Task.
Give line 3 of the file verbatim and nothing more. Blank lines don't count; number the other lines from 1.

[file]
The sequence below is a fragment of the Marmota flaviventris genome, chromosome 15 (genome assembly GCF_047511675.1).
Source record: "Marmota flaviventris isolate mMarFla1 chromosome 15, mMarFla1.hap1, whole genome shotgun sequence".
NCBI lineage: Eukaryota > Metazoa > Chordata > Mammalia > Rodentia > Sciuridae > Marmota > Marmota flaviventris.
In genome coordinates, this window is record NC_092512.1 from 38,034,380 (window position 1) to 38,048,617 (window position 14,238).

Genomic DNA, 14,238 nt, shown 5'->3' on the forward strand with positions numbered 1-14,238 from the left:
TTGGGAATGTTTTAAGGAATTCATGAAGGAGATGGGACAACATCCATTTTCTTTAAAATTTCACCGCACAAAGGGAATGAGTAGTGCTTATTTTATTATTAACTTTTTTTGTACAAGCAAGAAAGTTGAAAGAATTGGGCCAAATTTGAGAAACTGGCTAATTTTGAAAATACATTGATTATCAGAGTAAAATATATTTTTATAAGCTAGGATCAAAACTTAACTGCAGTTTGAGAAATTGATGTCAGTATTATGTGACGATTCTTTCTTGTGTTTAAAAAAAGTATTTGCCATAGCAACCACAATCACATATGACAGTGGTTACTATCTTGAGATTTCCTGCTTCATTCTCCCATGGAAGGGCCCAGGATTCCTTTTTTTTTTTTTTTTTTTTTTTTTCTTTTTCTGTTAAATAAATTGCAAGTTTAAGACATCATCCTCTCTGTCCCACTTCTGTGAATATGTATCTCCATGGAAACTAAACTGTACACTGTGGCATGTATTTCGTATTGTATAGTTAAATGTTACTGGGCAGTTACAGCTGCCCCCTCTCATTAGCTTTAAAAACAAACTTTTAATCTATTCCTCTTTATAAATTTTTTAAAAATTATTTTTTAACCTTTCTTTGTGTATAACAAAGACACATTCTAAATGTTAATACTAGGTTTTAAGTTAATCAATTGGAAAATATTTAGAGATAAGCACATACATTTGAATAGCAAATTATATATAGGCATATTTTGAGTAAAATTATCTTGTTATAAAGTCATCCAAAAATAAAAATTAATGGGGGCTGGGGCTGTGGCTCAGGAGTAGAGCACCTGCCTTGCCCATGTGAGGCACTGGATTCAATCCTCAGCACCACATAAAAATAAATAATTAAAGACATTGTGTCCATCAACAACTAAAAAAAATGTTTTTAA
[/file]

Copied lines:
NCBI lineage: Eukaryota > Metazoa > Chordata > Mammalia > Rodentia > Sciuridae > Marmota > Marmota flaviventris.